president and group director of national broadcast at Ammirati Purris Lintas, adding that
the network may not be able to do that for adults.

As for Fox Family and kids, Carr said, "Yeah, they're
a disappointment. I knew that they weren't going to set the world on fire. It takes a long
time to build a network. If they don't do better, then you don't buy them again."

For her part, Friedlander said she wasn't surprised at Fox
Family's poor kids' showing, because "we never thought that they'd do the high

She added, "We had lower estimates. They're going
against three mature channels. It's not easy to enter the arena at this stage."

Cronin conceded that Fox Family's 11 a.m. to 1 p.m.
preschool block "has been a disappointment," and that its 0.2 rating is dragging
down the rest of the network's kids' numbers. The block includes some shows that Fox
Family invested heavily in, he said, such as The All New Captain Kangaroo and
Shining Time Station

The problem is that the preschool block follows The 700
,which is interrupting the network's daytime children's programming.

"We can't count on any audience flow after The 700
," Cronin said.

Margaret Loesch, new president of Odyssey Channel and
former head of Fox Kids, recently described The 700 Club as "an island"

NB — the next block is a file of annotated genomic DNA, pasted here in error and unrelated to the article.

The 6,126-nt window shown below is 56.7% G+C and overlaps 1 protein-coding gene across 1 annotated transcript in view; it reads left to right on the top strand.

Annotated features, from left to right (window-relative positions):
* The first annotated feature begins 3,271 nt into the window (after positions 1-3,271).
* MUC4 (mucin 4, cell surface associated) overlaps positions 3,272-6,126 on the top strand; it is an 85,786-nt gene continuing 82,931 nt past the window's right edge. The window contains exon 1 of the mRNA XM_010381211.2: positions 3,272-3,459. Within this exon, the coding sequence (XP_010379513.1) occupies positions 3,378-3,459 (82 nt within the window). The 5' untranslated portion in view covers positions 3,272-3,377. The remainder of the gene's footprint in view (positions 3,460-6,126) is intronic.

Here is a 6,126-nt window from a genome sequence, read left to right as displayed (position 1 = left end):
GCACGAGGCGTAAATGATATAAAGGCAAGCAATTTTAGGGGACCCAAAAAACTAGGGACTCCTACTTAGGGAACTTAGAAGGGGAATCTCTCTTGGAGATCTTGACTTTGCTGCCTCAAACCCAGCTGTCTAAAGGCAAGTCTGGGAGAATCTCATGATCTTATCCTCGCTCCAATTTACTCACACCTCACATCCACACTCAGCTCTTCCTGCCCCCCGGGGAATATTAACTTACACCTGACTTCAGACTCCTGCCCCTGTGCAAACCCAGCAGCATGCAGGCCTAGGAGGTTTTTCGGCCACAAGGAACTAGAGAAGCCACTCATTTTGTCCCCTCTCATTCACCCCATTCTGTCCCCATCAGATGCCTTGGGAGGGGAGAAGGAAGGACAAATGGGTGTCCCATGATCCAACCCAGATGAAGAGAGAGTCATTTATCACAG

in Fox Family's kids' lineup. Fox Family is trying to do more promotion for the preschool
shows to alleviate the problem, Cronin said.

Nonetheless, officials at Nick and Cartoon argued that
kids, as well as adults, will seek out good programming wherever it airs.

"I'm a firm believer of the ability of the audience to
make choices based on quality programming," Nick general manager Cyma Zarghami said.
"The audience is discriminating."

Nick's 8 p.m. to 9 p.m. kids' block is averaging a 4.6
national rating for kids two through 11, a 31 percent increase compared with a year ago.
Its new shows -- The Wild Thornberrys and Cousin Skeeter -- are especially
shining, she added.

Nick has seen some weakening in its total-day ratings
during the third quarter, slipping 6 percent to a 1.6, according to Nielsen. Zarghami
didn't attribute that softness in ratings to Fox Family, but more to the increased
distribution of both Disney Channel, which is converting to a basic, and Cartoon.

"There's a lot more programming than a year ago,"
she said. "It's a victory that we were about flat [in the third quarter]."

Cartoon is building its primetime schedule by adding
different original shows at 8 p.m., sandwiched between Dexter's Laboratory and
Cow and Chicken

Unlike Fox Family, Cartoon has a lab to test cartoons, by
first doing shorts and then developing them into animated series, which was the case with The
Powerpuff Girls

"Piece by piece, we're building up our fringe and
primetime," Cohen said.

In the third quarter, Cartoon's ratings continued to rise.
It did a 1.1 household rating total day, up 22 percent, and a 1.6 in primetime, up 23